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By Steven Reinberg
HealthDay Reporter
Tuesday, December 12, 2006; 12:00 AM

MONDAY, Dec. 11 (HealthDay News) -- Investigators are no closer to determining the source of an outbreak ofE. colithan they were when the first of 64 people in the Northeast became ill in early November, federal health officials said Monday.

Tests on green onions, believed to have been a possible cause, were negative, they said.

But the outbreak, linked to Taco Bell restaurants, may be winding down. No new cases have been added to those reported in five states since late last week, the U.S. Centers for Disease Control and Prevention reported.

Dr. Christopher Braden, an epidemiologist with the U.S. Centers for Disease Control and Prevention, told a news teleconference there may yet still be unconfirmed cases of people sickened byE. coli.

"We are not ready to say it's absolutely over, but we haven't had any new cases in the last few days," he said.

Last week, officials from the CDC and U.S. Food and Drug Administration were focusing on green onions as the likely source of the bacterial outbreak linked to patrons who ate at Taco Bell restaurants. But laboratory tests haven't been able to prove such a link.

But Taco Bell isn't taking any chances. The food chain Saturday announced it had removed all green onions, also called scallions, from its 5,800 restaurants nationwide. "We're focused on working with the authorities to find the root cause," said Rob Poetsch, a spokesman for Yum! Foods, which owns Taco Bell.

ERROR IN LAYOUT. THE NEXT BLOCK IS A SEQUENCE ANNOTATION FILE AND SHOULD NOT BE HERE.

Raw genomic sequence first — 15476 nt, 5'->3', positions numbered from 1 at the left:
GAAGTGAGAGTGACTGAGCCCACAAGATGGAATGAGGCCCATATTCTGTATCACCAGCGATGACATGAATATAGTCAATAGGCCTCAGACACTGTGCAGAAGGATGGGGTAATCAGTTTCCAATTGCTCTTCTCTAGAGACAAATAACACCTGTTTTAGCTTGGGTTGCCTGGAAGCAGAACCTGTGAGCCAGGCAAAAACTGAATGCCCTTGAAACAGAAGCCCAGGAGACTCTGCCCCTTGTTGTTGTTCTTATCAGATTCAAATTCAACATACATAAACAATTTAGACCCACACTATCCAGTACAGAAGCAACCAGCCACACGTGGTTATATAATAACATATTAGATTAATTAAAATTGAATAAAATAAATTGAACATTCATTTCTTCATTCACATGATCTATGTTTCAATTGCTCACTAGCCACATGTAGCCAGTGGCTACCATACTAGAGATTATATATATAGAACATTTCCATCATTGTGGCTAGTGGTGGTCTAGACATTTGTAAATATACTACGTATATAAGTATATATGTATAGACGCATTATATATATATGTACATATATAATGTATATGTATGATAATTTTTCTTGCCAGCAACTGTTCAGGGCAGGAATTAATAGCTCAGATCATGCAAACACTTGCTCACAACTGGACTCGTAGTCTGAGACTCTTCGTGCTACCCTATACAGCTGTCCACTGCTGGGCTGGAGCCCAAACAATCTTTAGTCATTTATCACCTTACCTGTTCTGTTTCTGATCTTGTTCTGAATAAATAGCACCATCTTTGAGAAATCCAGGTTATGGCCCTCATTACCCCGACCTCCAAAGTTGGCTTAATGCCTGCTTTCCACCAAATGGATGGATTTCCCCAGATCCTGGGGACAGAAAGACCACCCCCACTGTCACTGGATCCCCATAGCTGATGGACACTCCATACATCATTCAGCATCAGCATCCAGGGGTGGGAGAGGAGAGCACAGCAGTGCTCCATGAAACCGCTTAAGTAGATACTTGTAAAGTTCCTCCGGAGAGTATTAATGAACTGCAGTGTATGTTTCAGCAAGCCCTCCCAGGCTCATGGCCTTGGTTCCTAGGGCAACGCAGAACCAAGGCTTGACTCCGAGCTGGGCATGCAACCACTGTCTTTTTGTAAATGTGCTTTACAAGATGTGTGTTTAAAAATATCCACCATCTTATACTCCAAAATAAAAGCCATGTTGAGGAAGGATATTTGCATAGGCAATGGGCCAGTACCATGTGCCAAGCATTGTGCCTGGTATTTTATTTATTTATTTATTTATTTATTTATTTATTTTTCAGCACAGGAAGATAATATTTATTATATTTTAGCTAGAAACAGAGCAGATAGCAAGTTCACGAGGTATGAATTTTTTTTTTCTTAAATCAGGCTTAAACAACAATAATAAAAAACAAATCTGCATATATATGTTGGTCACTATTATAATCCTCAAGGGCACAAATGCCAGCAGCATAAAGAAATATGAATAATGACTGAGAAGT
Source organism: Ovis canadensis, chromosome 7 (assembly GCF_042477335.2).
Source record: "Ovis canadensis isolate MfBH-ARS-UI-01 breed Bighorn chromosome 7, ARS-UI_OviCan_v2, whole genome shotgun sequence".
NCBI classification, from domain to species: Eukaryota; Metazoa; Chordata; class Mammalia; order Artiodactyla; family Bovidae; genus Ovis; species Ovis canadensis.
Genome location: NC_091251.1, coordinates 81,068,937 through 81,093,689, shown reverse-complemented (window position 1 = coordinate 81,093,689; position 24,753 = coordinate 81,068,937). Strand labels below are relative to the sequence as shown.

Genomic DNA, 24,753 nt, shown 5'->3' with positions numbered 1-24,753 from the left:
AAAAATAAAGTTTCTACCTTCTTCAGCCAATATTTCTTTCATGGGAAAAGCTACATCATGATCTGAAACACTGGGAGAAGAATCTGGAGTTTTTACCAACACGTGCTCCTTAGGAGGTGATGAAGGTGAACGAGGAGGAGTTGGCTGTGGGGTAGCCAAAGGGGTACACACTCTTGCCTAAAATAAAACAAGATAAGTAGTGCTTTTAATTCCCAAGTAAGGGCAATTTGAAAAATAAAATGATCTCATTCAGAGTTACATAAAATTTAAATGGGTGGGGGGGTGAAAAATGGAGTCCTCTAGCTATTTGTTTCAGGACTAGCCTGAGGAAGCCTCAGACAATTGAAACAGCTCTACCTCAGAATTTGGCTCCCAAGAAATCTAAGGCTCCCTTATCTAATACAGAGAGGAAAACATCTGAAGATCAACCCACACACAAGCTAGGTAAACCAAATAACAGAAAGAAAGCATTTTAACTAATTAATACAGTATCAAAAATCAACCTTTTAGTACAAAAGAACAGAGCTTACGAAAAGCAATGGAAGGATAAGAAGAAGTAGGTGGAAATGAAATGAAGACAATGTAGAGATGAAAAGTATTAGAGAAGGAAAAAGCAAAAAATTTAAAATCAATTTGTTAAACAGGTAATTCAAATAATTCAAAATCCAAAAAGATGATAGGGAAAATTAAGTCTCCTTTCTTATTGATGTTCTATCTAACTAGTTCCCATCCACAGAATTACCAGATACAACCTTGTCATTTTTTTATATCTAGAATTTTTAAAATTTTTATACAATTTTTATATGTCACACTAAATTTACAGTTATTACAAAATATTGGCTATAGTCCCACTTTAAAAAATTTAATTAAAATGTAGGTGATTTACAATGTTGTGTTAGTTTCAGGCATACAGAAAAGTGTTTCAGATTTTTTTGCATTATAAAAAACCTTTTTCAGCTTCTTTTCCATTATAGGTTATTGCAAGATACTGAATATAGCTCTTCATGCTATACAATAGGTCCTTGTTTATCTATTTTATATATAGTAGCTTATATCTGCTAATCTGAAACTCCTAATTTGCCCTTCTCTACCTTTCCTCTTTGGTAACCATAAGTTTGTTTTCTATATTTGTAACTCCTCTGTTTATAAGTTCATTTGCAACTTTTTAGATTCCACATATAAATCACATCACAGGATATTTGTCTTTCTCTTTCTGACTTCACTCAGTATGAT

"We have obtained samples from the laboratory that Taco Bell used to test samples of green onions," Dr. David Acheson, chief medical officer at the FDA's Center for Food Safety and Applied Nutrition, said during the teleconference. "Testing of these samples was negative forE. coli.

"We have been unable to confirm that green onions are the source of the outbreak. We have not ruled out any food items, including green onions," Acheson added.

Acheson said testing of a sample of white onions from a Taco Bell on New York's Long Island by county health officials found the produce was contaminated withE. coli, but not the same strain as the one identified in the outbreak. "It doesn't match the outbreak strain or any strain associated with the illnesses," Acheson said.

As of Monday afternoon, the CDC reported 64 confirmed cases ofE. coliinfection in five states. New Jersey has 28 confirmed cases; New York has 22; Pennsylvania has 11, Delaware has two, and South Carolina has one. The South Carolina patient ate at a Taco Bell in Pennsylvania, according to the CDC.

Of the confirmed cases on the CDC list, 82 percent of the victims required hospitalization and 13 percent developed a form of kidney failure called hemolytic-uremic syndrome, the agency said.


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